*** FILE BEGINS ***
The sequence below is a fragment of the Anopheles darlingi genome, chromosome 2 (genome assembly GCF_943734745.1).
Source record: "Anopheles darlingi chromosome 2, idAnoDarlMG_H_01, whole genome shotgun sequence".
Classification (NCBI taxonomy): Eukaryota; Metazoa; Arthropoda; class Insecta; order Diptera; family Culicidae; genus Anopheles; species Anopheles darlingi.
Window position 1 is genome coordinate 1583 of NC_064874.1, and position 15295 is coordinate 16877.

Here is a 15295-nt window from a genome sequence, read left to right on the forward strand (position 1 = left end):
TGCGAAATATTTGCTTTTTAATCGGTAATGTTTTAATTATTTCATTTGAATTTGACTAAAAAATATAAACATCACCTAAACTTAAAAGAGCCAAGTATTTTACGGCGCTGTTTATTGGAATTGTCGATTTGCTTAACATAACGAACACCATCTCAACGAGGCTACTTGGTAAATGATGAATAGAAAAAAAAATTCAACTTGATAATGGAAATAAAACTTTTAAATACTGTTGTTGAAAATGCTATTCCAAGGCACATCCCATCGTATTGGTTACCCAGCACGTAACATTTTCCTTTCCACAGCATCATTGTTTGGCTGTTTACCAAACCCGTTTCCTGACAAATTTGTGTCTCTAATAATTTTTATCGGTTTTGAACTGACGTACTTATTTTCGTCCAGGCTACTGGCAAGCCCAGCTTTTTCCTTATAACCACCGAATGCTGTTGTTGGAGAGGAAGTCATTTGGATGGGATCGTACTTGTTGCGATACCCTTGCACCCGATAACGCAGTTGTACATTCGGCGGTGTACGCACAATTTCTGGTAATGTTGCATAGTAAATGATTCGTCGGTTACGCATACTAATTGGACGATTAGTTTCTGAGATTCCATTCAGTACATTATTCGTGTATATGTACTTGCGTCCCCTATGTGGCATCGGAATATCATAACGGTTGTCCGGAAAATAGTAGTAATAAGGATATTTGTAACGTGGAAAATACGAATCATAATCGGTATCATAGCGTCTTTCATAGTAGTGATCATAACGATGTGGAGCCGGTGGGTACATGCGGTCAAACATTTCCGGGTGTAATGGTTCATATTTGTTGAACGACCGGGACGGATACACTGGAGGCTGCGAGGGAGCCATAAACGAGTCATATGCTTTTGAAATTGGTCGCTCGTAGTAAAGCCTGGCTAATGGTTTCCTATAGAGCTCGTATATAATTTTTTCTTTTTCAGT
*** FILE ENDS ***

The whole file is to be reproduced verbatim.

The sequence below is a fragment of the Anopheles darlingi genome, chromosome 2 (genome assembly GCF_943734745.1).
Source record: "Anopheles darlingi chromosome 2, idAnoDarlMG_H_01, whole genome shotgun sequence".
Classification (NCBI taxonomy): Eukaryota; Metazoa; Arthropoda; class Insecta; order Diptera; family Culicidae; genus Anopheles; species Anopheles darlingi.
Window position 1 is genome coordinate 1583 of NC_064874.1, and position 15295 is coordinate 16877.

Here is a 15295-nt window from a genome sequence, read left to right on the forward strand (position 1 = left end):
TGCGAAATATTTGCTTTTTAATCGGTAATGTTTTAATTATTTCATTTGAATTTGACTAAAAAATATAAACATCACCTAAACTTAAAAGAGCCAAGTATTTTACGGCGCTGTTTATTGGAATTGTCGATTTGCTTAACATAACGAACACCATCTCAACGAGGCTACTTGGTAAATGATGAATAGAAAAAAAAATTCAACTTGATAATGGAAATAAAACTTTTAAATACTGTTGTTGAAAATGCTATTCCAAGGCACATCCCATCGTATTGGTTACCCAGCACGTAACATTTTCCTTTCCACAGCATCATTGTTTGGCTGTTTACCAAACCCGTTTCCTGACAAATTTGTGTCTCTAATAATTTTTATCGGTTTTGAACTGACGTACTTATTTTCGTCCAGGCTACTGGCAAGCCCAGCTTTTTCCTTATAACCACCGAATGCTGTTGTTGGAGAGGAAGTCATTTGGATGGGATCGTACTTGTTGCGATACCCTTGCACCCGATAACGCAGTTGTACATTCGGCGGTGTACGCACAATTTCTGGTAATGTTGCATAGTAAATGATTCGTCGGTTACGCATACTAATTGGACGATTAGTTTCTGAGATTCCATTCAGTACATTATTCGTGTATATGTACTTGCGTCCCCTATGTGGCATCGGAATATCATAACGGTTGTCCGGAAAATAGTAGTAATAAGGATATTTGTAACGTGGAAAATACGAATCATAATCGGTATCATAGCGTCTTTCATAGTAGTGATCATAACGATGTGGAGCCGGTGGGTACATGCGGTCAAACATTTCCGGGTGTAATGGTTCATATTTGTTGAACGACCGGGACGGATACACTGGAGGCTGCGAGGGAGCCATAAACGAGTCATATGCTTTTGAAATTGGTCGCTCGTAGTAAAGCCTGGCTAATGGTTTCCTATAGAGCTCGTATATAATTTTTTCTTTTTCAGT